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Habit Forming

By Chloe Campbell

I do not think of my father as a recovering alcoholic because he stopped drinking several years before I was born. But that’s what he is. The Campbell family’s addictive personality would not let him get away from the stuff without an epic struggle. He never talks about his past, but he must associate many memories, smells, sounds and tastes solely with alcohol. Not much of what he remembers about his drinking days and quitting days must be pleasant. I hear no stories. I see no smirks.

He replaced alcohol with seltzer water. He likes carbonation, but not the sweet taste of soda. I grew up drinking seltzer water and calling it Daddy Water. He drank it so often and it constantly inhabited our refrigerator, so I thought it had to be his and only his. As he held me in his right arm, he unscrewed the cap and gave me the first drink. The cold bubbles always caught me off guard and filled my sinuses with tears. Smiling through the sting, I would say “FRESH!” Dad always laughed at my expression and that word choice.

The location of Daddy Water was a static, almost ritualistic part of my young life. The red countertop that runs next to the fridge is perfect for leaning on and opening the fridge at the same time; a person can scan the shelves without ever having to move the small of her back from the edge of the counter. “Mom, we don’t have any Daddy Water!” I would yell around the age of twelve. I knew Dad would be home from work soon and he would be tired and sweaty and probably bloody from refinishing old buildings all day, and his seltzer water in his bag would be flat and warm. Mom would calmly say, “There’s some next to the fridge. Please restock it so the bottles are cold when he gets home.” I remember coming home from the grocery store and rushing to do this chore for Mom. I took the Daddy Water from the Food Lion bags and arranged them in a perfect pyramid next to the fridge.

When I got a bit older, Dad and I would still drink Daddy Water by the fridge together, but he would take a drink, knowing that I wanted some, and screw the cap back on super tightly, making a show of flexing his bicep and gritting his teeth. Laughing, I took the big bottle from him and almost always turned the cap hard enough between my little fingers to loosen it again. He acted impressed. He made me feel strong.

Daddy Water linked the people in our house together for most of my life. After dinner, Dad ate ice cream in the living room while watching the news. I brought him bowls of peanut butter and chocolate ice cream that he held in front of the fan to melt before he ate them. The thirst generated by the ice cream spurred a predictable attack for the cold bubbles of his club soda. He looked at me with big eyes as I sat across the couch from him, counting down the minutes until I was allowed to watch “The Amanda Show,” and rasped, “Water! Water! Chloe!” I slid over a rink of wooden floors to the kitchen in my socks, usually slammed into Mom doing the dishes and knocked the magnets off the fridge. But I recovered, grabbed the bottle, and raced back to the living room, my socks catching on the carpet, making me lunge forward and sprawl out, fizzing the Daddy Water to a point where opening it would waste half the liter. Every summer night.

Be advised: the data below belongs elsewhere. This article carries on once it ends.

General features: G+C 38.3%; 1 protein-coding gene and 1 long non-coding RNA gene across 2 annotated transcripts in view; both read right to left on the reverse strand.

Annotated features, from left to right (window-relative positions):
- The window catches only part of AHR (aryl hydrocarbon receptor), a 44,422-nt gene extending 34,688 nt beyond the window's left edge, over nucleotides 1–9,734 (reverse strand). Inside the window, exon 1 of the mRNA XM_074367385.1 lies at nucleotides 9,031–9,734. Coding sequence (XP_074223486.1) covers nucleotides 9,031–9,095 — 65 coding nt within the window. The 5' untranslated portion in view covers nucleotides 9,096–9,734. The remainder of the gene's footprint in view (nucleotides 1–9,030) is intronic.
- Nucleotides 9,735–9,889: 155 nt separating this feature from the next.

I had to have it. Daddy Water had a hold on me like alcohol had Daddy in the 1970s. At cookouts in the backyard, my cousins and friends took cans of Sprite and lemonade. I stood a liter of seltzer water by my place at the old warped picnic table. It towered over the twelve-ounce cans and often leaned at a precarious angle. I felt different, but in a safe environment. My friends eventually stopped giggling at the strange term once they realized that Daddy Water was simply my name for seltzer water and that I didn’t plan on changing it, even as we entered high school together. Most of them even call it that now when they come to the house.

No one in our house drinks seltzer water anymore except me. Dad drinks it where he lives. Mom still has to keep the fridge stocked, but I make Food Lion runs too, so we do it together. Nothing architectural in our house has changed over the years. I come home from the gym every day and lean up against that red counter top and go straight for the Daddy Water. Sweaty from lifting and ellipticalling, I chug the carbonation and hiccup immediately. I am not compelled to say “Fresh!” anymore, but the sting still makes my eyes water.

I still have not mustered the courage to talk to Dad about his past, and maybe I have a reason for that. He does not want to pass on to me that negative image of him. I see him addicted only to good things, like his daughter, building things, fixing things, and providing. My addiction to Daddy Water is not a trigger for negative associations. I feel my entire youth in a bottle of seltzer water. I see lessons learned and confidence built. I smell Dad’s famous grilled chicken and soupy ice cream. I am addicted only to these.